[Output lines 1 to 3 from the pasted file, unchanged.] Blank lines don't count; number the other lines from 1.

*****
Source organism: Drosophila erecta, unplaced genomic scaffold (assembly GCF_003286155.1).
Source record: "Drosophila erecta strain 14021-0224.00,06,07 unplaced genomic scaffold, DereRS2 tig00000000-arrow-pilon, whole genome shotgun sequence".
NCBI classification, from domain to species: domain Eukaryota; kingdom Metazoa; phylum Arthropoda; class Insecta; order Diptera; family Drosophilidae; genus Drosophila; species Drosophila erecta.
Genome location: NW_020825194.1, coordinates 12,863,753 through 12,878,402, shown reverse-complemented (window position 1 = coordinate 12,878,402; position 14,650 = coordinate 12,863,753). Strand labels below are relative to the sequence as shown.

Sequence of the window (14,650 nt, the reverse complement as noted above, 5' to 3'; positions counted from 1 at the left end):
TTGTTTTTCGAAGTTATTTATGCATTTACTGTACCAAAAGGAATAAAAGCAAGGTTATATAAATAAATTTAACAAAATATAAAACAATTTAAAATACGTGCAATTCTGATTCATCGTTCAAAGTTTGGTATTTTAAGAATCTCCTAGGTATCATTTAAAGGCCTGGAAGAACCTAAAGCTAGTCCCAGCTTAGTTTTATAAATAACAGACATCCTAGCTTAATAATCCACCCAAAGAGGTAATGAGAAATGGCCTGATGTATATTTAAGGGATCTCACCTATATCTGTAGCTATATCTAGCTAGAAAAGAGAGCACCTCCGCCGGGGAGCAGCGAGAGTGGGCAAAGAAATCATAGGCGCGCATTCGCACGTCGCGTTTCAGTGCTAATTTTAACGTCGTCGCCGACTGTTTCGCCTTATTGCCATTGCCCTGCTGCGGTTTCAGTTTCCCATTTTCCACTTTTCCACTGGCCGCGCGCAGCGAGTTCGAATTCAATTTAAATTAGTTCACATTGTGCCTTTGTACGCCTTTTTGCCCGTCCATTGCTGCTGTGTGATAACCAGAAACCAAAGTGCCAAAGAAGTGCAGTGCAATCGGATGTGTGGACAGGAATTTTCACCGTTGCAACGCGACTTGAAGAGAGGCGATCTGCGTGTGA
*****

Source organism: Drosophila erecta, unplaced genomic scaffold (assembly GCF_003286155.1).
Source record: "Drosophila erecta strain 14021-0224.00,06,07 unplaced genomic scaffold, DereRS2 tig00000000-arrow-pilon, whole genome shotgun sequence".
NCBI classification, from domain to species: domain Eukaryota; kingdom Metazoa; phylum Arthropoda; class Insecta; order Diptera; family Drosophilidae; genus Drosophila; species Drosophila erecta.